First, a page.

Health for Women

A woman holds her head while sitting in a bedroom.

Exclusion of Black and Hispanic women from health studies masked racial disparities on menopausal aging

New research from Michigan Public Health

New research led by University of Michigan School of Public Health reveals that participant selection bias in women's health studies may obscure earlier onset menopause among Black and Hispanic women. The study, published in the International Journal of Epidemiology, highlights the failure to consider weathering—a framework that recognizes the impact of chronic stress and social influences on oppressed populations—as a factor.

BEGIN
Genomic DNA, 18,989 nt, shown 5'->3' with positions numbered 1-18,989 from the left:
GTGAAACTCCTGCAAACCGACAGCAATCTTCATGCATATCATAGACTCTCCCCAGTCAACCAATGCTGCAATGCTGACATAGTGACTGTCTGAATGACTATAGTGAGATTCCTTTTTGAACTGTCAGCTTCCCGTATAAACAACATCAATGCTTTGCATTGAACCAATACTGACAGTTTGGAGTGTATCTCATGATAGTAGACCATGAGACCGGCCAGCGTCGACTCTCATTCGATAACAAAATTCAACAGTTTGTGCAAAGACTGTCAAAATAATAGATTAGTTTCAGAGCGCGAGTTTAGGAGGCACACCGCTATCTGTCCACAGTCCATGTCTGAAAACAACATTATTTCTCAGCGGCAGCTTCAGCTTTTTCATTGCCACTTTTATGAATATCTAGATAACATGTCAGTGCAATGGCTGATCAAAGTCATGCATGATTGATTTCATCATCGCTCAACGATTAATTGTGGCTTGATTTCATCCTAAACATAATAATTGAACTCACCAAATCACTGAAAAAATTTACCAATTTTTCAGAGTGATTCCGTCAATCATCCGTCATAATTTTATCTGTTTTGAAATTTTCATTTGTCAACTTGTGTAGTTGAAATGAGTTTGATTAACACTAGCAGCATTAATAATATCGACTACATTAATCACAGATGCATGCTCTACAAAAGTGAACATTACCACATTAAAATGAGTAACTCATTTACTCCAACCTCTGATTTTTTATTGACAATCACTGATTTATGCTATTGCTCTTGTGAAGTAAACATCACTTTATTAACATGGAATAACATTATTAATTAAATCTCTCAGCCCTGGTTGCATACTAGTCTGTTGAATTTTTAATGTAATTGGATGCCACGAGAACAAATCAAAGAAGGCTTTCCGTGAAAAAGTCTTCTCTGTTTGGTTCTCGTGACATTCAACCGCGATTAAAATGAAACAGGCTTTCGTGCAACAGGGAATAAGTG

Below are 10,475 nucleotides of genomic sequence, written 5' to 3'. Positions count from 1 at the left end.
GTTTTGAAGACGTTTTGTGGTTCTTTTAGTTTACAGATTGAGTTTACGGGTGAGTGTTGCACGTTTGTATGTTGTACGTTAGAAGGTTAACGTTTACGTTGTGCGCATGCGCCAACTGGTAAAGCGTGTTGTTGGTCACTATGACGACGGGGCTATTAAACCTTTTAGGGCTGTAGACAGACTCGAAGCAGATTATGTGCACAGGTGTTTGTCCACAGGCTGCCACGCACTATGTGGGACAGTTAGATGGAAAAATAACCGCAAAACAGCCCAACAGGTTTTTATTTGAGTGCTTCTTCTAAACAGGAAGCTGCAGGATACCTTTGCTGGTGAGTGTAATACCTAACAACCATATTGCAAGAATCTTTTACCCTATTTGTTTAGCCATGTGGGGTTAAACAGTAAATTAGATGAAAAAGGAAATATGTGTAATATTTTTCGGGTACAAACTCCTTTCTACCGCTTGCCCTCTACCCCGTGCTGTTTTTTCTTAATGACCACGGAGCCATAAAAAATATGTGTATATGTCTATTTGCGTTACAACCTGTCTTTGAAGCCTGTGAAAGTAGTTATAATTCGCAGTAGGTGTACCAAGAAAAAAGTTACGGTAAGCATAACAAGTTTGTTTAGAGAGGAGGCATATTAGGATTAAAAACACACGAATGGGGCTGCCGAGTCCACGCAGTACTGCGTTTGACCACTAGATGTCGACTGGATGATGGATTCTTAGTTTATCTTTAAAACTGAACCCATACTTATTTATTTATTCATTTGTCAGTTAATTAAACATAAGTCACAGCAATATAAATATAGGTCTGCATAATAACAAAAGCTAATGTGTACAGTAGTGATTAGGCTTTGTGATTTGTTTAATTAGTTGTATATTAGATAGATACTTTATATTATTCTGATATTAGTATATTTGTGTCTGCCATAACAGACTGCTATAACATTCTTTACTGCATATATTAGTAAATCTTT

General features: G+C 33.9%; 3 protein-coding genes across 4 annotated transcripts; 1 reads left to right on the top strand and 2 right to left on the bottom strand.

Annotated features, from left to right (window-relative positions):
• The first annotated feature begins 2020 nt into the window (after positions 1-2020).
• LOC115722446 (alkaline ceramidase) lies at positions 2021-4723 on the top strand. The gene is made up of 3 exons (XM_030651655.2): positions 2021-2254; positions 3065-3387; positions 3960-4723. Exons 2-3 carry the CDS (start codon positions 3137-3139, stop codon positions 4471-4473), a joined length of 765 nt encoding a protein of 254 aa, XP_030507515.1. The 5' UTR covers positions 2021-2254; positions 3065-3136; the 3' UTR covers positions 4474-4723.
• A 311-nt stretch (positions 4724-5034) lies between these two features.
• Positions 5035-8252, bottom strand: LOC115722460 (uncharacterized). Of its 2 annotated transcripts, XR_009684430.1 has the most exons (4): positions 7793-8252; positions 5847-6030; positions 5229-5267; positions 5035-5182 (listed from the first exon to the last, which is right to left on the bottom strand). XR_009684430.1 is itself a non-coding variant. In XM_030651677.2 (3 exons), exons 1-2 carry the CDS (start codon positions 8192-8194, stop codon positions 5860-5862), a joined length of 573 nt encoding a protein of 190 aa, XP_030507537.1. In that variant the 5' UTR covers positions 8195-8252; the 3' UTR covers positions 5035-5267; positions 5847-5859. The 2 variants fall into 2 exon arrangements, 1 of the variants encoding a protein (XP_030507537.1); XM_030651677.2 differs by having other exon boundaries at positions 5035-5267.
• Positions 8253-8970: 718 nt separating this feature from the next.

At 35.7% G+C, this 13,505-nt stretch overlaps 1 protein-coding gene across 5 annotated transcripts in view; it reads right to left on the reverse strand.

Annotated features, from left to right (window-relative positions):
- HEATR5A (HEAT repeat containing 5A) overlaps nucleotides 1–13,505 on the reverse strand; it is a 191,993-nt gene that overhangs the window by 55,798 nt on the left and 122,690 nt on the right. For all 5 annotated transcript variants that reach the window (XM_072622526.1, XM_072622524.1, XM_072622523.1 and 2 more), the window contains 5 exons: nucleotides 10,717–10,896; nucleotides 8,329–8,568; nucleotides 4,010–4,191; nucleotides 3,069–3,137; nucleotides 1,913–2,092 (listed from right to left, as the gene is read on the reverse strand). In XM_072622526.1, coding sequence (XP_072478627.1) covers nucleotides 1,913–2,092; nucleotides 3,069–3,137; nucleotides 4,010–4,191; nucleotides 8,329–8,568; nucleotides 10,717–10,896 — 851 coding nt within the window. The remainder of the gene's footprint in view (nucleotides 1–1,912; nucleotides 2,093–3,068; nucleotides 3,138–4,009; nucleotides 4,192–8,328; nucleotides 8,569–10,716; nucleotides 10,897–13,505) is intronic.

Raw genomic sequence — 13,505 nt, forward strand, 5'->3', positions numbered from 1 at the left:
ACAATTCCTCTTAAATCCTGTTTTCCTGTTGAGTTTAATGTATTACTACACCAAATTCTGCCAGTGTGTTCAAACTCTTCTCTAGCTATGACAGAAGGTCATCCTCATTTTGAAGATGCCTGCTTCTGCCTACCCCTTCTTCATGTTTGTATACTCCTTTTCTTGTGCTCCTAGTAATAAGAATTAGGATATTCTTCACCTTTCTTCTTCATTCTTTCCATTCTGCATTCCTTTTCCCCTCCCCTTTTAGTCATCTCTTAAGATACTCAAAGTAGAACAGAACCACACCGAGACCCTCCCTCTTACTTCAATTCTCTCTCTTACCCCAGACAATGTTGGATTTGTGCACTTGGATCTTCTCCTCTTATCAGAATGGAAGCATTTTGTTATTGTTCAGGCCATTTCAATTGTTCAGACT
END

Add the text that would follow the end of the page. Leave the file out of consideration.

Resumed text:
A female patient speaks with a medical professional who is holding a clipboard.

Biases in cardiometabolic research put minority women's lives at risk

New research from Michigan Public Health

Biases in heart disease and metabolic disorder – also known as cardiometabolic – studies are putting the lives of midlife Black and Hispanic women in jeopardy. These women are experiencing cardiometabolic risks five to 11 years earlier than White women, but studies designed to gauge these differences often underestimate the disparity, according to new research from the University of Michigan.